Reflective Leadership Part 6

The next area I want to talk about is Energizing; what things can we do to optimize our energy and what are the scriptural principles we need to apply? He knows our days and frame. As I noted in my overview I want to look at how we use the energy and ability He has given us and I also want to address practical strategies to manage our energy.

In managing our energy there are some obvious areas to reflect on; rest, nutrition and exercise. They are important but I think we need to also contextualize them and use reflection to consider what we need to do within our personal makeup, the way in which He has uniquely formed us (Ps. 139:15-16). For example, there is a lot of information available on nutrition, rest and exercise. If I apply reflection to my own life I can tell you that I generally eat healthy with some ‘junk food’ and at times too much food. I also know that I often don’t get enough sleep and exercise more than the average individual.

Awareness of these things help me to manage my physical and emotional energy. Yet, when I think about my average workday how do I manage my energy there? I have a rather demanding job. To offset extended sitting I have a sit/stand desk and spend the majority of my time at my desk standing up. However, I recognize that sometimes I need to sit to really concentrate and edit something. I also work in an office with a glass door and wall that I look out of, think ‘fishbowl,’ and recognize that I don’t concentrate well in that type of environment. For some projects I need to seek out a secluded space.

These are practical things and to lead my own life well or to lead others well I need to be skilled at managing my energy. That means knowing what gives me energy and what things drain my energy. My chart below provides some examples.

Things that energize Things that drain
Meaningful conversations Long meetings
Taking a break and going for a walk/getting fresh air Large crowds where I do not have a clear purpose
Getting to work early and preparing for my day before others arrive Moving from task to task or meeting to meeting with no time to refresh or reflect
Pausing and changing tasks to refocus (the old adage “A change is as good as a rest.’ Spending extended time on challenging task with no clear end in sight.

My list is illustrative rather than exhaustive. I also know that I tend to introversion rather than extroversion. I am drained by casual conversations in large groups while extroverts tend to be energized and stimulated by busy crowds. I love to teach but my motivation is not being at the front or being in control, rather I have a sense of excitement when I see that people are learning and benefitting.

So why share all of this since you may be different? I share it as an example to illustrate the need to reflect on the things we individually need to do to manage our own energy to serve His kingdom.

What are some examples in scripture? I think Paul and Peter were extroverts. We see in the gospels that Peter always spoke up, rebuked Jesus when He spoke of going to the cross, and boldly preached on the Day of Pentecost (Acts 2). He often acted without thinking things through. Paul was also a bold man of action, he immediately began to preach the truth he so strenuously fought against as soon as he was converted. Yet Paul was also one of the great thinkers and intellects of history, very different from Peter in that regard. Yet they both had to learn how to manage their energy to be effective in Jesus service. Paul for example said,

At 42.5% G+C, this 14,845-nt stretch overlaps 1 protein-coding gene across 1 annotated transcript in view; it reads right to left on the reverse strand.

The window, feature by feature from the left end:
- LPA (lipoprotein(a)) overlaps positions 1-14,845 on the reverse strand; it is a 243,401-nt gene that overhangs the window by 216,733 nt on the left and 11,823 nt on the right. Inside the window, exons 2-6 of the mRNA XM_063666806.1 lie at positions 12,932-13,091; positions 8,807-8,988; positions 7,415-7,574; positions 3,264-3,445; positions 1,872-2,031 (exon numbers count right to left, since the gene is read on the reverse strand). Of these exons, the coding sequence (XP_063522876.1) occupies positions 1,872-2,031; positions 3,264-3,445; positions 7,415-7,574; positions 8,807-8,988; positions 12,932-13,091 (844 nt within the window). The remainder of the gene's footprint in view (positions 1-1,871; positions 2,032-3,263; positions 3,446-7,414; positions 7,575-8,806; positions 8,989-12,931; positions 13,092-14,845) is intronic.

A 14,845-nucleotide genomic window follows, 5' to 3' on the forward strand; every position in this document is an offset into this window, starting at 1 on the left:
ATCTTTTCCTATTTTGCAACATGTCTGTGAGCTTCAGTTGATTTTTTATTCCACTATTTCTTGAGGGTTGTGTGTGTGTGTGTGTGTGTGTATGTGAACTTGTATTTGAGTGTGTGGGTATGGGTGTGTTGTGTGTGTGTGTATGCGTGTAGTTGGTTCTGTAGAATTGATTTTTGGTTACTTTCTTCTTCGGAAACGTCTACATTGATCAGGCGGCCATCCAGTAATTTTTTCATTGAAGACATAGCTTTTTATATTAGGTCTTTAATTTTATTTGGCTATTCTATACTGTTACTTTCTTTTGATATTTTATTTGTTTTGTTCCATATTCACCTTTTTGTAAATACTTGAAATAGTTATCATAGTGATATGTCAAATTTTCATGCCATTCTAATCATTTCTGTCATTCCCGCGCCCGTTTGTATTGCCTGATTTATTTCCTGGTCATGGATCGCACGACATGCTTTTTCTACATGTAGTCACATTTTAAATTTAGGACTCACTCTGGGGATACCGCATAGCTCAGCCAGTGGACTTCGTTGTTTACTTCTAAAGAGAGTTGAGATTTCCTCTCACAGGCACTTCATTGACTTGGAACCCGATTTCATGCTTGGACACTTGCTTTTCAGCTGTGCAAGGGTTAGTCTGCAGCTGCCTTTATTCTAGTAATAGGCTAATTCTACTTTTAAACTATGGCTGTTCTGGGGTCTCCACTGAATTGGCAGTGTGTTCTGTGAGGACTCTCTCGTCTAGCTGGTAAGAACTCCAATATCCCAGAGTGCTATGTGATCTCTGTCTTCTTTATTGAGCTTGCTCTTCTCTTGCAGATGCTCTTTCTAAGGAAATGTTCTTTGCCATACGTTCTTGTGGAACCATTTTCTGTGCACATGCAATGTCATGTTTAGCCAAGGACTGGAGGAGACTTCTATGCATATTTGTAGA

11  Not that I speak in regard to need, for I have learned in whatever state I am, to be content: 12  I know how to be abased, and I know how to abound. Everywhere and in all things I have learned both to be full and to be hungry, both to abound and to suffer need. 13  I can do all things through Christ who strengthens me. Philippians 4:11-13 (NKJV)

Paul learned how to lean into Jesus. What did Jesus do?

35  Now in the morning, having risen a long while before daylight, He went out and departed to a solitary place; and there He prayed. Mark 1:35 (NKJV) 31  And He said to them, “Come aside by yourselves to a deserted place and rest a while.” For there were many coming and going, and they did not even have time to eat. Mark 6:31 (NKJV) 18  And when Jesus saw great multitudes about Him, He gave a command to depart to the other side. Matthew 8:18 (NKJV) 12  Now it came to pass in those days that He went out to the mountain to pray, and continued all night in prayer to God. 13  And when it was day, He called His disciples to Himself; and from them He chose twelve whom He also named apostles: Luke 6:12-13 (NKJV)

Jesus recognized the need to manage His own physical energy and the need for His followers to manage their energy so they could continue to minister to others and His own habits were twofold. He started His days early in prayer seeking direction from His Father and prayer for direction was a pattern in His earthly ministry. He also often got away from the crowds and there are many examples of that in the NT.

So what do we need to do? We first need to imitate Paul and learn to lean into Jesus. Next we need to reflect on our lives to determine what we need to do to best manage our own energy to serve His kingdom. Lastly, we need to heed the advice of James in our leadership of self and others.

5  If any of you lacks wisdom, let him ask of God, who gives to all liberally and without reproach, and it will be given to him. James 1:5 (NKJV)

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I have been walking with Jesus since 1985. I am currently retired from my career in the helping professions but still focused on ministering to others. I completed a Doctorate of Philosophy in Apologetics in September 2020.

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